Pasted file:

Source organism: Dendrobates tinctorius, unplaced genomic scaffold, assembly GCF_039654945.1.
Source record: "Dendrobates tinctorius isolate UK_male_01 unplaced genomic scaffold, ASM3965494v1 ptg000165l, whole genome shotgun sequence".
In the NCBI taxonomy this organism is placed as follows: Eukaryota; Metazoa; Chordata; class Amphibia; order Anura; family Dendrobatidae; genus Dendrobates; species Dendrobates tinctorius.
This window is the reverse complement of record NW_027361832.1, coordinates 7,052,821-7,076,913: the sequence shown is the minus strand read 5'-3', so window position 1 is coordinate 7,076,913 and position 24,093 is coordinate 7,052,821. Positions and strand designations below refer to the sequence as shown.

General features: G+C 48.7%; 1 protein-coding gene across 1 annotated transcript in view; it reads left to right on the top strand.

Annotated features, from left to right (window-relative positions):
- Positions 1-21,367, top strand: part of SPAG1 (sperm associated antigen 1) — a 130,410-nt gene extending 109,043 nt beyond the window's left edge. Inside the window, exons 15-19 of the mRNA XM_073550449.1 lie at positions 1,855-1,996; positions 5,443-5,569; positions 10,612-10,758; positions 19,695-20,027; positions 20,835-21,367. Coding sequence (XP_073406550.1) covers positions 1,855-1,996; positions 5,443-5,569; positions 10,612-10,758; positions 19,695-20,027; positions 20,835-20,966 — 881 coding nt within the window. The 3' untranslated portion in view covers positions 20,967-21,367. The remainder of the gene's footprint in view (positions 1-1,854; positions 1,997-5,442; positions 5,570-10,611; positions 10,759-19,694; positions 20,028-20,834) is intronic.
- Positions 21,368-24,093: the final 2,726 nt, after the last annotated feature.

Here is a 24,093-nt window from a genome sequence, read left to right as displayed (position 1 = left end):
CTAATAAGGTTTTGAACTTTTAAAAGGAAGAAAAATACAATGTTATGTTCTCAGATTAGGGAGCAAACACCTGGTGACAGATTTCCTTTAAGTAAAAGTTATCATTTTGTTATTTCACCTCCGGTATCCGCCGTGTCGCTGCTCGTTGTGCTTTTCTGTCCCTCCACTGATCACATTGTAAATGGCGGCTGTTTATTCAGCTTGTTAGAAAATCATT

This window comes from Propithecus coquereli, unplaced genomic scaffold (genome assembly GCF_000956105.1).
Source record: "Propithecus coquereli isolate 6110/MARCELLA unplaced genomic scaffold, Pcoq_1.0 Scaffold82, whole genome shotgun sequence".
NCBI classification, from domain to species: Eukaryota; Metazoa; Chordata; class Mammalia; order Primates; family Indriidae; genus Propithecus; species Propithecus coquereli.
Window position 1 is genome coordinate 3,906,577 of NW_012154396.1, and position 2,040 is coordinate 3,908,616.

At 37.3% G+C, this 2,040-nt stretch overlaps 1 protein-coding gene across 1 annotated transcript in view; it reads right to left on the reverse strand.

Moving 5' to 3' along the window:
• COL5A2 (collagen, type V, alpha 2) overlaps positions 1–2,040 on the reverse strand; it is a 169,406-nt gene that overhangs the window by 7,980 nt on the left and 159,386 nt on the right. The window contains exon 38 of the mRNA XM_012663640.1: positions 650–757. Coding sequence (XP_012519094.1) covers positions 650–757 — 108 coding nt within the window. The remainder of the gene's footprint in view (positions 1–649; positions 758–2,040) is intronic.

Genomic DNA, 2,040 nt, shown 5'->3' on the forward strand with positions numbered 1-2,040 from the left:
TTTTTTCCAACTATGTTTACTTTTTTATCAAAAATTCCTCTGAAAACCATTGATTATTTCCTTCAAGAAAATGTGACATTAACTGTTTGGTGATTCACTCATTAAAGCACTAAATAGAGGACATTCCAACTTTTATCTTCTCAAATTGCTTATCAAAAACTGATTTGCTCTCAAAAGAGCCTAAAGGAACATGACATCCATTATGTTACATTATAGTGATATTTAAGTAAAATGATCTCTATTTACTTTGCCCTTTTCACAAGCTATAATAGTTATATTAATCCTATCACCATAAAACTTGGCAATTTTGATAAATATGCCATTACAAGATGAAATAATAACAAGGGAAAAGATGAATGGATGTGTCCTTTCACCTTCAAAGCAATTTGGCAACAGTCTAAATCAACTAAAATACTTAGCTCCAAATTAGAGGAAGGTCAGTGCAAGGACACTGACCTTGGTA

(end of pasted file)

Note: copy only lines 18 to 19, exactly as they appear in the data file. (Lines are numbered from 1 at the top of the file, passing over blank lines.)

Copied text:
Genomic DNA, 2,040 nt, shown 5'->3' on the forward strand with positions numbered 1-2,040 from the left:
TTTTTTCCAACTATGTTTACTTTTTTATCAAAAATTCCTCTGAAAACCATTGATTATTTCCTTCAAGAAAATGTGACATTAACTGTTTGGTGATTCACTCATTAAAGCACTAAATAGAGGACATTCCAACTTTTATCTTCTCAAATTGCTTATCAAAAACTGATTTGCTCTCAAAAGAGCCTAAAGGAACATGACATCCATTATGTTACATTATAGTGATATTTAAGTAAAATGATCTCTATTTACTTTGCCCTTTTCACAAGCTATAATAGTTATATTAATCCTATCACCATAAAACTTGGCAATTTTGATAAATATGCCATTACAAGATGAAATAATAACAAGGGAAAAGATGAATGGATGTGTCCTTTCACCTTCAAAGCAATTTGGCAACAGTCTAAATCAACTAAAATACTTAGCTCCAAATTAGAGGAAGGTCAGTGCAAGGACACTGACCTTGGTA